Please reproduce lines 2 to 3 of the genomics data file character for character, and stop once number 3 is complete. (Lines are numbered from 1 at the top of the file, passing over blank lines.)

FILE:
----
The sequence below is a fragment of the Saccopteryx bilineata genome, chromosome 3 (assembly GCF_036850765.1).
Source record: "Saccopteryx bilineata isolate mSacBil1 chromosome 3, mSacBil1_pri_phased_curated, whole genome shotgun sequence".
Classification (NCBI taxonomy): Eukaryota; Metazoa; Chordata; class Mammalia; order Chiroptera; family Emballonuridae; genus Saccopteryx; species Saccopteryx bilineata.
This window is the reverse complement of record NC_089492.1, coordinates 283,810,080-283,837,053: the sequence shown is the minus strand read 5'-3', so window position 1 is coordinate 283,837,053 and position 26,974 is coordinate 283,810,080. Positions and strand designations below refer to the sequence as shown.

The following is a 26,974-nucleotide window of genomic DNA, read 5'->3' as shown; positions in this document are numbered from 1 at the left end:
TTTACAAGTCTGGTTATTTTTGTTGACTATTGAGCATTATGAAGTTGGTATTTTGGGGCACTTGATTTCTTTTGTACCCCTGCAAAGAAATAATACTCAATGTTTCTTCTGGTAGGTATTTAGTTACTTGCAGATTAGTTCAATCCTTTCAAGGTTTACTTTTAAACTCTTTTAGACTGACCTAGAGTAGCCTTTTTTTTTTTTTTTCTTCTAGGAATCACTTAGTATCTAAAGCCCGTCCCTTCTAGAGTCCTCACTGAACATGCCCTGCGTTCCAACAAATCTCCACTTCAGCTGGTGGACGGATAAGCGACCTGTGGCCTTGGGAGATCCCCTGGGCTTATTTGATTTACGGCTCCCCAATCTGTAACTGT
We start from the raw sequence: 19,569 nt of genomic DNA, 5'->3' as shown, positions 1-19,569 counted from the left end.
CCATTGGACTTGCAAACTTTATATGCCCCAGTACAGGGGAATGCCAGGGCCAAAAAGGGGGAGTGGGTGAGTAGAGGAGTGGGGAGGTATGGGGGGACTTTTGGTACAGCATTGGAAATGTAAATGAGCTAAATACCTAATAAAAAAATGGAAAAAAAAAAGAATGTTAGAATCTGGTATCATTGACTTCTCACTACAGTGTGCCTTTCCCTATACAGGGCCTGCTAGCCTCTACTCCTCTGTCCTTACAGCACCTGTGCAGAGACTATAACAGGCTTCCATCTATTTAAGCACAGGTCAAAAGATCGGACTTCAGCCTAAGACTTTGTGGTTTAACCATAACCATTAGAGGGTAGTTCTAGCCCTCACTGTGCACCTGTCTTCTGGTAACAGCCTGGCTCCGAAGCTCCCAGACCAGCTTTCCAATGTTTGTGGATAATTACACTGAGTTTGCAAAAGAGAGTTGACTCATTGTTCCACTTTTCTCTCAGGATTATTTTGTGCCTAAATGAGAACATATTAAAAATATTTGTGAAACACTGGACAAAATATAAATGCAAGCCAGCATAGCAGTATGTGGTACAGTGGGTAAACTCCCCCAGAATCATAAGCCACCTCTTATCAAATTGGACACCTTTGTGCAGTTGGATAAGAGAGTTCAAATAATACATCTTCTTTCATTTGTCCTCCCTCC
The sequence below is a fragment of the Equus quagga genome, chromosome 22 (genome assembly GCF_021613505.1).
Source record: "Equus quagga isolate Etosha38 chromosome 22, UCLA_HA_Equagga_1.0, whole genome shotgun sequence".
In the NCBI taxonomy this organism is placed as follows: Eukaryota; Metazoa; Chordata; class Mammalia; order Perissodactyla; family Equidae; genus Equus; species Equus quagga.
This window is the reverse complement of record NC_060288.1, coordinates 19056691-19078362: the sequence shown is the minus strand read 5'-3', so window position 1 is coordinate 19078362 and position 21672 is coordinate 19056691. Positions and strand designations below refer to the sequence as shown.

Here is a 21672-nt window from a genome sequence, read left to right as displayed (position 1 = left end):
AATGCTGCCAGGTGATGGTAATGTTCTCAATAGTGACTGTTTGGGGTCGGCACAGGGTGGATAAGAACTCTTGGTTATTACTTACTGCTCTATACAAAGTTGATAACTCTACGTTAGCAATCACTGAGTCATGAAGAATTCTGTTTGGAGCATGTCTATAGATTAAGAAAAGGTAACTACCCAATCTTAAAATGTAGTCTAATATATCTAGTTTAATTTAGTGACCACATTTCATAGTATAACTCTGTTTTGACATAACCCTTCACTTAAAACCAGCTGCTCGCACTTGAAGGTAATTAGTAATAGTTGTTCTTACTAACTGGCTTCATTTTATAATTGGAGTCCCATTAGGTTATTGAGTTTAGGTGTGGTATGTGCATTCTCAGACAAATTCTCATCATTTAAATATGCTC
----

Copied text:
Source record: "Saccopteryx bilineata isolate mSacBil1 chromosome 3, mSacBil1_pri_phased_curated, whole genome shotgun sequence".
Classification (NCBI taxonomy): Eukaryota; Metazoa; Chordata; class Mammalia; order Chiroptera; family Emballonuridae; genus Saccopteryx; species Saccopteryx bilineata.